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Expire bitcoind & bitcoin-qt 7-8 years after its last change #10282

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luke-jr commented Apr 26, 2017

COPYRIGHT_YEAR + 8 years is used as the basis for expiration, to achieve a constantly-moving-forward expiration date.

It is assumed that within 7 years, the software will become obsolete beyond any reasonable person's continuing to use it.
If not hardforks, then at least softforks will occur during this time rendering it insecure. Not to mention an almost certainty of exploits.

Furthermore, this enables a sort of certainty of old nodes ending by a deadline, turning any hardfork into a de facto softfork provided it is planned 8 years out.

As a precaution against abuse, the expiration can be disabled or extended with a debug-visibility "softwareexpiry" configuration option.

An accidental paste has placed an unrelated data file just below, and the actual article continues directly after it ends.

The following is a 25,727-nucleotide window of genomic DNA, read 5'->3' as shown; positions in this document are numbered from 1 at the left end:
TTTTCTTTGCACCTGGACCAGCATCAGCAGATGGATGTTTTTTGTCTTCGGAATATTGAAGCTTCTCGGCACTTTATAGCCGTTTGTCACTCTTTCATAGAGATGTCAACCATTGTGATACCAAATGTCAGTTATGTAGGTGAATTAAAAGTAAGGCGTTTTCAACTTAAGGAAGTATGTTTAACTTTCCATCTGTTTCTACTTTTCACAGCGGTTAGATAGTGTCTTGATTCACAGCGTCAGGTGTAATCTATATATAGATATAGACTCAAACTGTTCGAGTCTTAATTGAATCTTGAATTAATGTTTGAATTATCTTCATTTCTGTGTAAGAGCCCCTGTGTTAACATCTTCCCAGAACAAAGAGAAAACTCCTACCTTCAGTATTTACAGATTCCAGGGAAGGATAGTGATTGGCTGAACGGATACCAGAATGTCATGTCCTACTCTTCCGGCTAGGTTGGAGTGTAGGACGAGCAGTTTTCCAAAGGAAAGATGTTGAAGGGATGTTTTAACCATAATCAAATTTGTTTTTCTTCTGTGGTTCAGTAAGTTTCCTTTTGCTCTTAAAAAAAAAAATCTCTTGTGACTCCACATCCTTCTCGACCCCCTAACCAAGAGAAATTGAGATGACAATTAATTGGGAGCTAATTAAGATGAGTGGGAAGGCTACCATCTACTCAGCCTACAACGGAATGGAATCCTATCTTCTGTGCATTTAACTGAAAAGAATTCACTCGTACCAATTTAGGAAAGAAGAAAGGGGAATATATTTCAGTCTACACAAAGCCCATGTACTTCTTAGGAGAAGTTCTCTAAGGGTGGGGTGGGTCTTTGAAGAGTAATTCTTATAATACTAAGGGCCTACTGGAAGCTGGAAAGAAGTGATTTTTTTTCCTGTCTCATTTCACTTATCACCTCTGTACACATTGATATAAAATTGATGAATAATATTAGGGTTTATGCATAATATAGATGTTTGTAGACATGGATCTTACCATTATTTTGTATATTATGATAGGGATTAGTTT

(Thanks to Wang Chun for suggesting a similar proposal this is based on.)

Previous discussion: https://lists.linuxfoundation.org/pipermail/bitcoin-dev/2017-March/013822.html

It is unclear to me if this needs a BIP.

Expire bitcoind & bitcoin-qt 7-8 years after its last change
COPYRIGHT_YEAR + 8 years is used as the basis for expiration, to achieve a constantly-moving-forward expiration date.

It is assumed that within 7 years, the software will become obsolete beyond any reasonable person's continuing to use it.
If not hardforks, then at least softforks will occur during this time rendering it insecure. Not to mention an almost certainty of exploits.